Tarakeshwara Temple – An Ode to Lord Shiva

    Categories: Haveri

Located in the otherwise unknown town of Hangal, the Tarakeshwara temple is truly a fine example of the architectural marvel of our medieval times. The temple which is dedicated to the Hindu god Lord Shiva is assigned to the mid-12th century A.D.

The name of the temple is derived from the Tarakeshwara form of Lord Shiva. Even though the credit of construction of this temple goes to the Kadambas, it was the Kalyani Chalukyas that made significant changes to make it into the form we see today.

The Tarakeshwara temple is a listed monument of the archeological survey of India.

Parapet wall relief sculpture, Tarakeshwara Temple, Hangal, Haveri Image courtesy Dinesh Kannambadi

 Quick facts about Tarakeshwara Temple

  • Best time to visit: All year around. However, a visit during the festive time of Sivaratri can be a different experience altogether
  • Operating Hours: Mon-Sun; 08:00 AM to 05:00 PM
  • Entry Fee: Free

History and Legend of Tarakeshwara temple

To begin with, the town of Hangal is believed to be the Viratnagar in the epic Mahabharat. Viratnagar is the place where the Pandavas took shelter in disguise during their Ajnatavas (Secluded living). The earliest known dynasty to have ruled the town of Hangal was Kadamba.

The Tarakeshwara temple was the most significant contribution of the Kadamba to the history of the town. With Jainism gaining massive appeal in the region in the 12th century, this temple became the bastion for the Shaivites (the section of believers who worshipped Lord Shiva).

However, the town and the temple came into prominence during the rule of KalyanaChalukyas who were the most powerful in the Deccan during their period. KalyanaChalukyas were famous for their typical style of temples. The Chalukyas made massive architectural innovations and additions to the temple, stamping the impression of the popular Western Chalukya art to the temple.

Entrance to open mantapa, Tarakeshwara Temple. Image courtesy Dineshkannambadi

Architecture of Tarakeshwara temple

A fine example of the Chalukya style of architecture, this temple is built with grey- green chloritic schist and has intrinsically carved walls and ceilings.  The major attraction of the temple is in the main hall which has a large domical ceiling in the form of a lotus.

The ceiling rise in concentric circles towards the centre, making patterns of the folds, and then drops down again as it reaches the apex. This gives the appearance of a bloomed lotus. The gathering hall has 8 supporting pillars arranged in octagonal shape and has carvings of various gods. The images on the walls depict scenes from the epic Ramayana.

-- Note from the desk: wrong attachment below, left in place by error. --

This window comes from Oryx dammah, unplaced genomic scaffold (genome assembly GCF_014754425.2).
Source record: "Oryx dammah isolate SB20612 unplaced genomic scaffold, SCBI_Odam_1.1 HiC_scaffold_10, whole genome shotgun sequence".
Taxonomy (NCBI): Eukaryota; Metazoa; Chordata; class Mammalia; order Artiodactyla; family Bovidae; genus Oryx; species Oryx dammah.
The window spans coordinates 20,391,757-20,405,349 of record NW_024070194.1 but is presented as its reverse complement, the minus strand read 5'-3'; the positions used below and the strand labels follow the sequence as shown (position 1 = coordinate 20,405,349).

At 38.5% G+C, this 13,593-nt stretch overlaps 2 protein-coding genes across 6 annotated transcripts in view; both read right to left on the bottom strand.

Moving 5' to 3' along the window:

Large Domical Ceiling at Tarakeshwara Temple. Image courtesy Dineshkannambadi

Tarakeshwara temple : An engineering excellence

It is interesting to note that the temple which is most prominently known for its architectural beauty also has a subtle element of engineering excellence associated with it. For instance, the pillars of the main hall are lathe turned. The bell-shaped sections on the pillars are also work of lathe. Remember the temple was built in the 12th century A.D and lathe was definitely an advanced technology back then!

The decorations on the pillars include very detailed carvings of elephants and diamond-shaped motifs. Adjacent to the main hall is another hall which goes by the name Nandi Pavilion. This 12-pillared hall is dedicated to Nandi, the bull ridden by Lord Shiva. The Nandi pavilion also has a leaning balcony setting. Both these halls have stepped pyramidal outer roof. In front of the main hall one will also come across the memorial stones with religious and military scenes.

The outer walls of the temple are designed with Shikaras (a type of boat found in the Dal Lake) in the Dravidian and Nagara style. The Ganesha temple located to the north- east of the Tarakeshwara temple has been built in the Nagara style and is definitely worth a visit.

Ganesha Temple, Tarakeshwara Temple. Image courtesy Dineshkannambadi

How to reach the Tarakeshwara temple

The Tarakeshwara temple is situated in the Hangal town of Haveri district of Karnataka. It is located at the left bank of the River Dharma and is about 75 kms from the Hubli – Dharwad . The town is around 370 kms from Bengaluru.

By Air

The town of Hangal does not have an airport of its own. The nearest airport is in Hubli. If you wish to travel by air, you may have to fly to Hubli and then catch a bus or private cab to Hangal.

By Road

Hangal has well-connected bus network to the other districts of Karnataka. The state bus depot of Hangal is very near to the Tarakeshwara temple. One may also opt for the cab service available from the major cities of Karnataka such as Bangalore and Mysore.

By Rail

The nearest railway station to the temple is the Haveri railway station which is approximately 40 kms from the temple. Once you reach the railway station, there are plenty of options for road transport to take you to Hangal.

The rarity of this temple lies in the fact that it has elements of different forms of architecture, mixed into a magnificent creation. One can only stand in awe at the beautifully balanced collaboration of various styles of architecture teaching us volumes of our glorious medieval history.

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